PM says growth won't come with 'business as usual'

NEW DELHI Thu Dec 27, 2012 2:12pm IST

1 of 4. Prime Minister Manmohan Singh speaks during the meeting of the 57th National Development Council (NDC) in New Delhi December 27, 2012.

Credit: Reuters/B Mathur

NEW DELHI (Reuters) - Prime Minister Manmohan Singh struck a downbeat note on the challenges facing the economy on Thursday, dubbing a five-year plan for average growth of 8 percent "ambitious" and warning that business-as-usual policies won't deliver higher growth.

India's GDP growth has languished below 6 percent for three straight quarters, a far cry from the near-double-digit pace of expansion before the 2008 global financial downturn.

Economic growth for the fiscal year ending in March is expected to be 5.7-5.9 percent, the slowest since 2002/03.

"I must emphasise, that achieving a target of 8 percent growth, following less than 6 percent in the first year, is still an ambitious target," Manmohan Singh told a conference of chief ministers on the government's 2012-2017 economic plan.

The downturn prodded Singh, castigated for years of policy inertia, to launch the most daring initiatives of his tenure in September that included raising subsidised diesel prices and opening the retail and other sectors to foreign players.

Analysts say the government must take more reform steps quickly, including speeding up approvals of infrastructure projects, overhauling the tax system and reducing a swollen fiscal deficit by reining in its subsidy bill.

Although some of these measures are critical for restoring the health of the economy, they have become a victim of political gridlock in New Delhi.

One of Singh's key policy advisers, Montek Singh Ahluwalia warned at the meeting that growth could get stuck at 5.0-5.5 percent if a policy logjam continues.

"The high growth scenario will definitely not materialise, if we follow a business as usual policy," Singh said, echoing his adviser.

"Our first priority must be to reverse this slowdown. We cannot change the global economy but we can do something about the domestic constraints which have contributed to the downturn."

GRAPHIC - India's WPI, rates: link.reuters.com/deq95s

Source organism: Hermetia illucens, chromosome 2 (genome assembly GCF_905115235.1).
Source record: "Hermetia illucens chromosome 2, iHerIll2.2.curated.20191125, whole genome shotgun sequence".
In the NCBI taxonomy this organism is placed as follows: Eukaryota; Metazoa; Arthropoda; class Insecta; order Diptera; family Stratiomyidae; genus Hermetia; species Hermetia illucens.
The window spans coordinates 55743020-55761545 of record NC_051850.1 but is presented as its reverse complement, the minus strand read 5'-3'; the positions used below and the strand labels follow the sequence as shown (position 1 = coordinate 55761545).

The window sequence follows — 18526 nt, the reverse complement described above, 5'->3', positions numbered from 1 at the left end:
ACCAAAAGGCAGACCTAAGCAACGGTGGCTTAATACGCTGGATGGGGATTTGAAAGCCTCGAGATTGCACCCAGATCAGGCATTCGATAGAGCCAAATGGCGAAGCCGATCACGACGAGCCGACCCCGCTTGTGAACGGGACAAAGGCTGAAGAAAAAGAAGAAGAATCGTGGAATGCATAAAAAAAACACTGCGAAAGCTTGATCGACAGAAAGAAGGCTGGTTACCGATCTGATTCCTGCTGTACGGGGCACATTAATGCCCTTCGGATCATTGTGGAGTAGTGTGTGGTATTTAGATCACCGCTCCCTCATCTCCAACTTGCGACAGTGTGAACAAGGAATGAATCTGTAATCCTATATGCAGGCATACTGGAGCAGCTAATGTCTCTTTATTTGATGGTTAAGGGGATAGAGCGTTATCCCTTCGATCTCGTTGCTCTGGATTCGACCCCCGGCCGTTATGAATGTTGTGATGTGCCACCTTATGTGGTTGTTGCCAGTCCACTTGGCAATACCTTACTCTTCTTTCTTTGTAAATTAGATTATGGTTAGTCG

GRAPHIC - GDP,Industrial output, exports: link.reuters.com/qaw46s

Fiscal deficit link.reuters.com/baw24t

A sub-6 percent growth rate is damaging for a country that needs an 8-8.5 percent clip to create jobs for its burgeoning population.

The slump also makes it tougher for Singh to fund flagship welfare programmes ahead of a national election due by mid-2014.

"We must remember that we are still a low-income country. We need twenty years of rapid growth to bring it to middle income level," Singh said.

ENERGY SUBSIDIES

Low growth is making it harder for the government to narrow its fiscal gap, which global ratings agencies say must be controlled if India is to avoid seeing its sovereign debt rating being downgraded to junk.

New Delhi aims to cut its deficit to 5.3 percent of gross domestic product (GDP) in 2012/13 from 5.8 percent the previous year. But lacklustre tax revenues and high spending on subsidies have cast doubt on its deficit reduction plan.

Growth has also been dented by funding of the deficit from domestic savings, which crowds out private investment.

Singh said that subsidies on energy products should be limited, with a phased adjustment of prices.

"Unfortunately, energy is under-priced in our country. Our coal, petroleum products, and natural gas are priced well below international prices. This also means that electricity is effectively under-priced," he said.

"Immediate adjustment of prices to close the gap is not feasible, I realise this, but some phased price adjustment is necessary."

(Additional reporting by Arup Roychoudhury,; Editing by John Chalmers)

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Comments (1)
Subrabhama wrote:
Dr. Singh has a reputation as a renowned economist though there has been no evidence of it in recent years. He has been in charge for two terms and the economy is slipping under his feet. Often he takes refuge in lamentations or vague generalities. In the past he used to refer to reviving the “animal spirits.” Perhaps, those spirits have gone to sleep. He has himself been relying on inflating growth rates and his advisers like those in the PM”s Economic Advisory Council or elsewhere have been playing the same tune. Now the Planning Commission draws on the theme cleverly or cravenly, but says that a growth rate of 8 per cent will come about in later years. Dr. Singh is not amused. He may have good reasons to take that view. But did he not have a role in drawing up the 12th Plan document? If so, why does he speak or appear to speak with a different voice? This an odd way of planning for a large economy for the next five years. For instance, in the neighboring country -China- such a dissonance is not voiced in NDRC meetings.

Dec 27, 2012 6:24pm IST  --  Report as abuse
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